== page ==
Although Stupak never identified his Democratic pro-life supporters, most of the representatives who observers believed to be in that group offered public comments in recent weeks indicating they remained committed to a strong ban on public funding for abortions.
One possible exception was Rep. Charlie Wilson, D-Ohio, who told a reporter in March that he was satisfied with the weaker Senate abortion-funding ban. Wilson’s office did not respond to calls from the Register.
However, the possibility of one or two pro-life defections did not concern anti-abortion advocates, as long as the overall coalition held together.
“Even if some of the pro-lifers jump ship that doesn’t necessarily mean that the Speaker will have the votes she needs,” Johnson said.
Resistance to Pressure
The decision by Democratic leaders to focus on garnering support among the House Democrats who were not among the pro-life members of Congress, according to legislative staff, stemmed, in part, from the realization that pro-life changes would either cost them pro-abortion support or would not be permitted under the complex legislative rules they planned to use for passage.
Perhaps the most important points from the perspective of Democratic leaders were that pro-life House Democrats were morally committed to their position and it was very important to their constituents. That constituent priority was evident in a March survey that found that a majority of voters in seven of eight congressional districts represented by pro-life Democrats — all of whom supported barring federal taxpayer funding for elective abortions — were less likely to re-elect their congressional representative if that member voted for a health-care bill that included federal abortion funding. The polls were conducted by inc./Woman Trend for the pro-life Susan B. Anthony List and surveyed voters in House districts held by Democratic Reps. Steve Driehaus, Charlie Wilson, Marcy Kaptur and John Boccieri of Ohio, Jason Altmire and Paul Kanjorski of Pennsylvania, and Brad Ellsworth and Baron Hill of Indiana.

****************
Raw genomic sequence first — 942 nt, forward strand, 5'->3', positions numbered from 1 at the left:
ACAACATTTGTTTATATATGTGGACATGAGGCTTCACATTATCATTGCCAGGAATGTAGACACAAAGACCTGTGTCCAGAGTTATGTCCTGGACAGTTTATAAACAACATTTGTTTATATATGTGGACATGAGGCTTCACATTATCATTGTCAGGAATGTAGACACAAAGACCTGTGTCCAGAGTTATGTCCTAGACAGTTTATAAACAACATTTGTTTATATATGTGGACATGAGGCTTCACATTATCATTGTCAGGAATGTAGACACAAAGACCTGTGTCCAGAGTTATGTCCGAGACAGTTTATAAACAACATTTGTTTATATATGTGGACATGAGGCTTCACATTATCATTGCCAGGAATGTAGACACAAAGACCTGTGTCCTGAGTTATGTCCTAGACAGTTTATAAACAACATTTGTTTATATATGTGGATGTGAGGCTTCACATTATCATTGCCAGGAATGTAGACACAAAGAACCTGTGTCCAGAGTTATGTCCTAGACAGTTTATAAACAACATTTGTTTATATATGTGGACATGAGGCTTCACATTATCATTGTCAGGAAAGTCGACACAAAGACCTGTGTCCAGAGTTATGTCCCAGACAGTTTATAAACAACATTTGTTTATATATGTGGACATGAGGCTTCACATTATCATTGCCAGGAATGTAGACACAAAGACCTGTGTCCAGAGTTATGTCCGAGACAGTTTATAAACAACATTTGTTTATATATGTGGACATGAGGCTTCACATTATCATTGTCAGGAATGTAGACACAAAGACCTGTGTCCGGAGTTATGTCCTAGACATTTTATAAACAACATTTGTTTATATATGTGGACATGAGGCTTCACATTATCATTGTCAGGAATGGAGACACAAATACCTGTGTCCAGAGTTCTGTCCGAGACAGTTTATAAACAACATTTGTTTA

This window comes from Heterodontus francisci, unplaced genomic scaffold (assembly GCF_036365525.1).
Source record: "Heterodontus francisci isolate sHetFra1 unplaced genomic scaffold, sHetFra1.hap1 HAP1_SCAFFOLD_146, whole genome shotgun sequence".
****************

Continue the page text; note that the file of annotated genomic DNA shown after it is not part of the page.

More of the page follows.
Opposing the health-care bill “is a hard vote only within the Democratic caucus. It’s not a hard vote when they go back home,” said Marjorie Dannenfelser, president of the Susan B. Anthony List.
But such polls can never replace the impact on members of Congress hearing directly from their constituents on important issues, said pro-life advocates. They urged abortion opponents to contact their congressional representatives immediately, even if voters had done so previously, to ensure their view on taxpayer funding for abortion is heard before any health-care overhaul is enacted into law.
Doerflinger highlighted the likely consequences of enactment of a health-care bill without an abortion-funding ban by comparing it to the federal Medicaid program. Although the legislation establishing the Medicaid program never mentioned abortion, courts concluded that any health-care program must fund the procedure unless it was expressly prohibited. The result: More than 300,000 taxpayer-funded abortions were conducted annually through Medicaid after abortion was legalized and before Congress enacted the so-called Hyde Amendment in 1976.
“If you don’t exclude abortion,” Doerflinger said, “they will be required to use funds for abortion.”
Rich Daly writes from Washington, D.C.